The Art of Communication
Despite modern technology touting the improvement of interpersonal communication, face-to-face social interactions, especially among young people, have been rapidly declining. More and more, today’s youth select one-way methods of communication like text messages and e-mail to deliberately avoid face-to-face conversations and confrontations.
According to a 2012 article in The Seattle Times, statistics from the Pew Internet & American Life Project show that the younger you are, the more likely you are to choose text messages over phone calls as preferred methods of communication. A USA Today survey found that out of 1,500 daters between the ages of 21-50, 59% would break up with someone they were dating via text. The reason that young people generally choose one-way methods of communication seems clear. “It removes confrontation,” says Naomi Baron, a linguistics professor at American University tells USA Today. “You don’t have to have a big knock-down-drag-out fight, but you also don’t get that experience of having to interact in uncomfortable situations — face-to-face live situations.” Molly Trollinger, a recent psychology graduate from the University of Colorado in Boulder emphasizes the importance of non-verbal cues such as facial expressions and hand gestures, which are lost in the world of one-way communication. “When you send a text message, the tone in the voice is lost and can lead to confusion, which is one example of how important face-to-face communication can be in certain circumstances,” Trollinger says.
The waning ability of young people to interact via face-to-face communication methods manifests itself in the dating world and other social situations in the workplace, at school, and through modern family dynamics. The New York Times quotes psychologists Kaveri Subrahmanyam and Patricia M. Greenfield, “initial qualitative evidence is that the ease of electronic communication may be making [young people] less interested in face-to-face communication with their friends. More research is needed to see how widespread this phenomenon is and what it does to the emotional quality of a relationship.” This research is necessary, according to experts, since childhood and teenage relationships reflect how able individuals are to form healthy adult relationships.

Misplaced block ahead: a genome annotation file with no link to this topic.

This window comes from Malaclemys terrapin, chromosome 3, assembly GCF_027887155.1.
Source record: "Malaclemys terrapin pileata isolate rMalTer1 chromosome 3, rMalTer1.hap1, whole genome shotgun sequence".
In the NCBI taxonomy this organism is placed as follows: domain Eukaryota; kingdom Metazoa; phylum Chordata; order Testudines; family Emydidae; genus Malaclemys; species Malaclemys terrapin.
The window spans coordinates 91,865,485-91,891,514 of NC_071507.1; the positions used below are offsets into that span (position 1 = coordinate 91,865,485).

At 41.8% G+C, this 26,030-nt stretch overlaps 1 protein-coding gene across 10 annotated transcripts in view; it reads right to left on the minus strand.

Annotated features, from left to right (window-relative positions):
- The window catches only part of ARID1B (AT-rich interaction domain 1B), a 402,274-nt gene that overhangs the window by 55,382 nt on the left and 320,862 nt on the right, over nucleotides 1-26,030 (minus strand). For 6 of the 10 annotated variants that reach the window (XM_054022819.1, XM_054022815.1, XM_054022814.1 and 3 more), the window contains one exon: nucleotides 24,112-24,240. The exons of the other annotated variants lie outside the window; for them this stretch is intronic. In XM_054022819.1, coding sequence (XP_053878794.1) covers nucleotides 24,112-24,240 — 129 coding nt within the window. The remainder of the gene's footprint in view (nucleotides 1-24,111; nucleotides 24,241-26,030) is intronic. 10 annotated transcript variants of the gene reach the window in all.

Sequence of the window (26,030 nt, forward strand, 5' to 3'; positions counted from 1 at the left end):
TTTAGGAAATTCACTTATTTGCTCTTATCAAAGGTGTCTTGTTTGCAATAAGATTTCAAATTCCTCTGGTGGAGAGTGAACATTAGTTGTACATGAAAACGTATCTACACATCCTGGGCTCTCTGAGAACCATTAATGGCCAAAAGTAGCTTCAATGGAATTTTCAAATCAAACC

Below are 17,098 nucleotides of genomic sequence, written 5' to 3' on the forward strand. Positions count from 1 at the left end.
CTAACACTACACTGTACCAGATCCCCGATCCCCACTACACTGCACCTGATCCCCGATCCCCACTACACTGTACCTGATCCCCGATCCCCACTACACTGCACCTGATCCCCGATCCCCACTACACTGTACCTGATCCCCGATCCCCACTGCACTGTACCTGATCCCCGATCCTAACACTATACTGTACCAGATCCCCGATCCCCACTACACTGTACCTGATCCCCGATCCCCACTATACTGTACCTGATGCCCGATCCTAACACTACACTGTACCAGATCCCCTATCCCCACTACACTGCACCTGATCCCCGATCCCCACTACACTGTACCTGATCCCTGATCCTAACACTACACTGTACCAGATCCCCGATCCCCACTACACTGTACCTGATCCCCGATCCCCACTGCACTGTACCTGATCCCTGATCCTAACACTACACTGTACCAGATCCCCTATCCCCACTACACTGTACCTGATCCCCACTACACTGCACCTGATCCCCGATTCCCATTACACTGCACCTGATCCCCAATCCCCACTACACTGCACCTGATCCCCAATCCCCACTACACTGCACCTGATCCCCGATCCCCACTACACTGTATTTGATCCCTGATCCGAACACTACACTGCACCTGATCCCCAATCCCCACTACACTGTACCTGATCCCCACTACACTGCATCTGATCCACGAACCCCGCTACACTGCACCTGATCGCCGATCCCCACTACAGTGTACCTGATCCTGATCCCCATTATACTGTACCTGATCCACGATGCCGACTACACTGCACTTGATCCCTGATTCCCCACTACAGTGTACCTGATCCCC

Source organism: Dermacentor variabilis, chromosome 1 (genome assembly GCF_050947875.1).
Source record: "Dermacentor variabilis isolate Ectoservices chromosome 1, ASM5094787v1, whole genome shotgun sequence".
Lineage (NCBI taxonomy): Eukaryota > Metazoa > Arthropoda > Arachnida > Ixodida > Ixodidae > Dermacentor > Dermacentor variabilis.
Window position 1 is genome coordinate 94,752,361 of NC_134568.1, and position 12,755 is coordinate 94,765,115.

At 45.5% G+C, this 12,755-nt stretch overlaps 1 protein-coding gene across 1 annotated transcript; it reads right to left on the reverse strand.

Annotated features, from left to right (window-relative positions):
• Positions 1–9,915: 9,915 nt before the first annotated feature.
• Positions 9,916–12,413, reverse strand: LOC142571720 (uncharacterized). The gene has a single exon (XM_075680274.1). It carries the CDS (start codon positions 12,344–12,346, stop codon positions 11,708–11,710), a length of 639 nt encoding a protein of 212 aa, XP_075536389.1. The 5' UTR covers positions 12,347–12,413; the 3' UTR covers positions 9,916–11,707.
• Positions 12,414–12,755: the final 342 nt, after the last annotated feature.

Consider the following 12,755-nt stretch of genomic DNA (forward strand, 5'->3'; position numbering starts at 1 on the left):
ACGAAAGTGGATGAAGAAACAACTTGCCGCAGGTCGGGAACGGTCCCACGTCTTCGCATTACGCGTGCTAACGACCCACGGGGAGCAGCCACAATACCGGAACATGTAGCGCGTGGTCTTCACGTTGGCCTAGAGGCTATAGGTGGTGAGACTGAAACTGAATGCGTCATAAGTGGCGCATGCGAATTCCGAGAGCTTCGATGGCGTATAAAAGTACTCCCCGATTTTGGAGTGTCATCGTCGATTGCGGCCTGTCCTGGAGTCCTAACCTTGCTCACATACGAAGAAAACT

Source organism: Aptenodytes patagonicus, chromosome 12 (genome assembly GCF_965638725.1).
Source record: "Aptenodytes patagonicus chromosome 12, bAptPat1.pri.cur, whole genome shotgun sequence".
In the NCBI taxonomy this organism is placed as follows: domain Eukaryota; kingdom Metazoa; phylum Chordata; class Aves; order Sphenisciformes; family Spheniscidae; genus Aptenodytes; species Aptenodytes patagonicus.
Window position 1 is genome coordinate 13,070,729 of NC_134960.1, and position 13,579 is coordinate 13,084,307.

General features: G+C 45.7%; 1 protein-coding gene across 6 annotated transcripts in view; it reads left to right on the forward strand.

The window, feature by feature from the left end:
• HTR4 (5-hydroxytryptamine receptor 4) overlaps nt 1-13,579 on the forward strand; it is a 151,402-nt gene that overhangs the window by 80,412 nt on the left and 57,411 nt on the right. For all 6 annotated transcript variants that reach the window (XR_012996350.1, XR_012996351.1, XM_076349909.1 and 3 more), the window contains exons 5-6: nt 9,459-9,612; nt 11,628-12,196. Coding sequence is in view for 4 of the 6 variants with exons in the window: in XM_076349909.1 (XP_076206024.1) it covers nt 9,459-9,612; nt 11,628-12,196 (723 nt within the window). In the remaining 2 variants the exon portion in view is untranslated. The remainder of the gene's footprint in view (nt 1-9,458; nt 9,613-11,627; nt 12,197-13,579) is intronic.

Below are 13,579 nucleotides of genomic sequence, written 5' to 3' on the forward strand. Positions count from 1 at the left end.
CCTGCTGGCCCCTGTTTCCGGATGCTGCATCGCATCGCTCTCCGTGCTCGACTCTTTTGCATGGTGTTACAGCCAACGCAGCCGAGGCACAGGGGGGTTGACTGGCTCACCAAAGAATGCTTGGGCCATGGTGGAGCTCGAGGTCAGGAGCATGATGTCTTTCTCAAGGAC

Of course, there are pros and cons to modern technology and its affect on communication. A benefit of one-way methods of communication according to Molly Trollinger is that “they allow for more thought to go into the idea being expressed.” Technology does not always infringe on face-to-face communication. Applications like Skype and FaceTime are both perfect examples of modern two-way communication and allow for the possibility of long-distance conversations once never thought possible.
The Seattle Times notes that experts feel the key is being able to use both one and two-way forms of communication and know when to use which method as there are pros and cons to each. For example, most individuals commenting on online forums about electronic etiquette feel it would be inappropriate to quit your job via text message and that doing so over e-mail is only acceptable in desperate circumstances. Jo Bryant, an etiquette advisor and editor at Debrett’s, the UK authority on etiquette and modern manners, provides Reuters with basic rules of thumb for when to use modern technology and when not to. She advises that texting be used to convey short, instant messages, and that e-mail be used where you have more flexibility and space. She notes, “texting is a blunt instrument – do not send a text message if tact or subtlety is required.” Bryant also recommends that text messages be customized to the recipient. She says that phone calls should be used to cancel an appointment or communicate important information. Emails, which Bryant feels are more formal than text messages and less formal than letters, should be treated with the same care and attention as a more traditional form of written communication.